It is that risk of broad bad publicity that should encourage regulators to temper the rush to license as many captives as possible. There should be some level of concern for the “reasonableness” of the premiums being paid to the captives.

One helpful step would be to change captive statutes or regulations to require that actuarial feasibility studies include a detailed rate analysis. Such an analysis would compare proposed premium rates with those of the marketplace and offer specific justifications for any large deviations from market. (Given the competition among jurisdictions for captive business, such a change would only be possible if every domicile acted together, eliminating the fear that a domicile would lose its competitive edge by acting alone.)

Absent such a change, however, regulators still have the power to stop applications that do not pass the “smell test.” Most captive statutes require each applicant to file evidence of the “overall soundness” of its plan of operation, which would logically include its proposed premiums. If the premiums seem unreasonably high for the risks being assumed, the plan of operation may not be “sound,” in that it might face adverse results upon an IRS audit.

Regulators are not actuaries and often have had little or no underwriting experience. They, therefore, could not and should not “nit-pick” a particular premium or coverage. But some applications may be so egregious on their face that even non-insurance people can legitimately question the efficacy of the captive’s business plan.

Insurance professionals know from both experience and nationally published studies that the cost of risk for most companies is less than 2% of revenue. “Cost of risk” includes losses not covered by traditional third-party insurance, which are generally the type of losses covered by “small” captive insurance companies.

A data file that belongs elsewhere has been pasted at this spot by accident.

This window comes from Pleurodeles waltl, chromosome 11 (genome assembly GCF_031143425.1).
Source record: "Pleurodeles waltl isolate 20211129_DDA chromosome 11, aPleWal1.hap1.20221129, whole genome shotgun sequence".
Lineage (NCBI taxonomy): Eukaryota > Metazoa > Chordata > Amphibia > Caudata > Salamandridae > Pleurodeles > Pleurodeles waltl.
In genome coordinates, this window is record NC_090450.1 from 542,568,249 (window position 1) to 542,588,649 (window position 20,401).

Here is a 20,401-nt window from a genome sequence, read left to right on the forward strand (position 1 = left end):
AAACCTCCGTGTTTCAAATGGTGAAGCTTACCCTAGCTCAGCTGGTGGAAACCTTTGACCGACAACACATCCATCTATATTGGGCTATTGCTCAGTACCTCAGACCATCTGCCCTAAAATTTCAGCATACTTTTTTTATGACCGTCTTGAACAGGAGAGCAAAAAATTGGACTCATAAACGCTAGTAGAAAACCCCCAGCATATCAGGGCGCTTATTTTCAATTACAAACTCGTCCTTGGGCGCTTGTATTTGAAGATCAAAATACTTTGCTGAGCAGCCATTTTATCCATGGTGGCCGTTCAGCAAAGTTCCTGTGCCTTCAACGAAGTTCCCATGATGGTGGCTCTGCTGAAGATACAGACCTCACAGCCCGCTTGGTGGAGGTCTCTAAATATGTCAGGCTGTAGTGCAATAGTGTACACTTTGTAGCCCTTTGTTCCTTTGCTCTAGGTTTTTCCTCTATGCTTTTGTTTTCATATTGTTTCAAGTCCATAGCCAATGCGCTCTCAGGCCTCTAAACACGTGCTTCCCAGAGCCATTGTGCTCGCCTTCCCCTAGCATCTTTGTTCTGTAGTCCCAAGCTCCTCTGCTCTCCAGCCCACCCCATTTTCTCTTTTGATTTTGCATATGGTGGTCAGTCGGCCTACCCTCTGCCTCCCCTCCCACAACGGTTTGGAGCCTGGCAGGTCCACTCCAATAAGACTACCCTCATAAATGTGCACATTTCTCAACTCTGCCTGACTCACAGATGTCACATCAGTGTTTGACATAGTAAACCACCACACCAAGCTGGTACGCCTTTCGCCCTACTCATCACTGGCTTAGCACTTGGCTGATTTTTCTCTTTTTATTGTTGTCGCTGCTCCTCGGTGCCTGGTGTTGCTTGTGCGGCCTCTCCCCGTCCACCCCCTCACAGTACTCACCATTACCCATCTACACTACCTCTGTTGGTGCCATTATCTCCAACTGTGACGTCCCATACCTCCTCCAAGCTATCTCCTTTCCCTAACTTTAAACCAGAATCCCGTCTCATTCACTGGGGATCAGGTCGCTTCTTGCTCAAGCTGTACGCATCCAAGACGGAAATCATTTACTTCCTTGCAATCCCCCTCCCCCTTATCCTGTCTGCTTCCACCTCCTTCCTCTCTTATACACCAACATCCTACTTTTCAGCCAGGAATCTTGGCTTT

If a captive regulator receives an application in which the “cost” of coverage by that captive is, say, 10% to 12% or more of the revenue of the insured, alarm bells should go off. That captive certainly would have plenty of assets to cover its policy obligations! But in the overall scheme of things, including the real world of taxation, that business plan is not likely “sound.”

At that point, the regulator has a choice of rejecting the applicant, requiring a change in the business plan/premiums or demanding additional support for the proposed plan. We are aware of one case in which the captive regulator required the applicant to provide a rate analysis from an independent actuary when he received an application whose premiums did not appear reasonable.

A rate analysis is not, of course, a guarantee that the IRS will find the premiums acceptable on audit. No one can expect guarantees, but a properly done rate analysis has a better chance of assuring all the parties that the captive has been properly formed as a real insurance company and not simply as a way to reduce the taxable income of the insured and its owners.

Captive insurance regulators have a big job, particularly as the pace of captive formations increases. To protect the domicile from appearing on the front page of the Wall Street Journal, the regulator must consider all aspects of the proposed captive’s business, including, in extreme cases, its vulnerability to adverse federal tax rulings.